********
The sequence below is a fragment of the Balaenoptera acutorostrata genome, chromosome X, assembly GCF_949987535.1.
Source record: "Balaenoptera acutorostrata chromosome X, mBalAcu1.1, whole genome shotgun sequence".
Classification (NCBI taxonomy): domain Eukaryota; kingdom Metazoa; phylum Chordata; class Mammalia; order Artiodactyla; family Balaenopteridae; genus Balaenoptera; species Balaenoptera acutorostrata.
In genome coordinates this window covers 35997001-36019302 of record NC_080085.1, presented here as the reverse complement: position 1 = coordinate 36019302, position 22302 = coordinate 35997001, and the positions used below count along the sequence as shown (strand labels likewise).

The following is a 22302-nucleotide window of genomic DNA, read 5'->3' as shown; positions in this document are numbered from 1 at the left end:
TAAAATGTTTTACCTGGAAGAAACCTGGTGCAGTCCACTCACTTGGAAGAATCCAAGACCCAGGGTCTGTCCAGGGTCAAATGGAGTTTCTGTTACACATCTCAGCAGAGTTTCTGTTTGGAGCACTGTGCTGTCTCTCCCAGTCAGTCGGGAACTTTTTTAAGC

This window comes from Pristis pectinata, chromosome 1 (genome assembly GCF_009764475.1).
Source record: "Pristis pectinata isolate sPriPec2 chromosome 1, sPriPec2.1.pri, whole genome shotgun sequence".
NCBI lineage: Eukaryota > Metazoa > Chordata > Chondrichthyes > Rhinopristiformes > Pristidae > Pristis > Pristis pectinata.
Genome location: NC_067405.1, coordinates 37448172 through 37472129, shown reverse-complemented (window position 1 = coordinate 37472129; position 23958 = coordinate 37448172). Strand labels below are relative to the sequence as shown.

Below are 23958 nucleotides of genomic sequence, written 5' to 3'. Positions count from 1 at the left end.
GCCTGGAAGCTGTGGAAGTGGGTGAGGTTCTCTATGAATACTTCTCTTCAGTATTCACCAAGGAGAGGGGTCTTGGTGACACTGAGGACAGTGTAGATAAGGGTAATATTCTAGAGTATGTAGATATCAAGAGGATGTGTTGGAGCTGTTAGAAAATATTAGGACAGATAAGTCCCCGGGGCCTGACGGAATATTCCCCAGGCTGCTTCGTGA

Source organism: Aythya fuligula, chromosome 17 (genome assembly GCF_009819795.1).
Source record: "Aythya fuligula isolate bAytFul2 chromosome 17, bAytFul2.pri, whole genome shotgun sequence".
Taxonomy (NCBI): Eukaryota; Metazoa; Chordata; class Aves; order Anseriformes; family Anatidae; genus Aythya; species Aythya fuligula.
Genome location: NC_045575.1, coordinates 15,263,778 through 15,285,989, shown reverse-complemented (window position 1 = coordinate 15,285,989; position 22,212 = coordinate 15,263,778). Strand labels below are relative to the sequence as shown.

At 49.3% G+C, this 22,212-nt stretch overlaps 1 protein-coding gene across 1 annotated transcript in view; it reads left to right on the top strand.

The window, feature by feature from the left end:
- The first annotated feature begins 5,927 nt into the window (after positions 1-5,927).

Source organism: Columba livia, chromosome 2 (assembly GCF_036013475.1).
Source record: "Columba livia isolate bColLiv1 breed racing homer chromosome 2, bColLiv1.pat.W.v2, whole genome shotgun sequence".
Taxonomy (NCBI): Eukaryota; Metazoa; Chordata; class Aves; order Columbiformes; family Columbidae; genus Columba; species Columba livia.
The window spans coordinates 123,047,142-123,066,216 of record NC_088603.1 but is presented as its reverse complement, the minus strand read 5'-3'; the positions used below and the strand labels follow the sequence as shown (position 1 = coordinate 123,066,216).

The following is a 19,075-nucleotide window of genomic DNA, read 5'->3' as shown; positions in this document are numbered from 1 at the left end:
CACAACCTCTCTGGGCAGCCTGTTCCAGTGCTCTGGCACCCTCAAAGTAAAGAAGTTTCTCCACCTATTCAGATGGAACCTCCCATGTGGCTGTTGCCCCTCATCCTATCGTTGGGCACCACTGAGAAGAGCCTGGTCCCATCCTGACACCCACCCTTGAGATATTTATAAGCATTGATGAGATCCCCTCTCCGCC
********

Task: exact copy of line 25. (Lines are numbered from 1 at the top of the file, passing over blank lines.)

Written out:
CACAACCTCTCTGGGCAGCCTGTTCCAGTGCTCTGGCACCCTCAAAGTAAAGAAGTTTCTCCACCTATTCAGATGGAACCTCCCATGTGGCTGTTGCCCCTCATCCTATCGTTGGGCACCACTGAGAAGAGCCTGGTCCCATCCTGACACCCACCCTTGAGATATTTATAAGCATTGATGAGATCCCCTCTCCGCC